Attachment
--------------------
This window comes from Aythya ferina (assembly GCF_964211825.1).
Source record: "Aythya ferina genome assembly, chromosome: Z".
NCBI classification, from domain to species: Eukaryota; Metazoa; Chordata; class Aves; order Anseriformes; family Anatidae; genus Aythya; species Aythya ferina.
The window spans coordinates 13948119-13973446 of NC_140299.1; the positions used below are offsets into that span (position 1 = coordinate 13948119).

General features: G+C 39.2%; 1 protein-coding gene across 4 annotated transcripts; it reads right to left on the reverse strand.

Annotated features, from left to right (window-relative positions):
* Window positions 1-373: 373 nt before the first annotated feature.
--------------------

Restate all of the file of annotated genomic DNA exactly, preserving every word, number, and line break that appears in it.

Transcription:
This window comes from Aythya ferina (assembly GCF_964211825.1).
Source record: "Aythya ferina genome assembly, chromosome: Z".
NCBI classification, from domain to species: Eukaryota; Metazoa; Chordata; class Aves; order Anseriformes; family Anatidae; genus Aythya; species Aythya ferina.
The window spans coordinates 13948119-13973446 of NC_140299.1; the positions used below are offsets into that span (position 1 = coordinate 13948119).

General features: G+C 39.2%; 1 protein-coding gene across 4 annotated transcripts; it reads right to left on the reverse strand.

Annotated features, from left to right (window-relative positions):
* Window positions 1-373: 373 nt before the first annotated feature.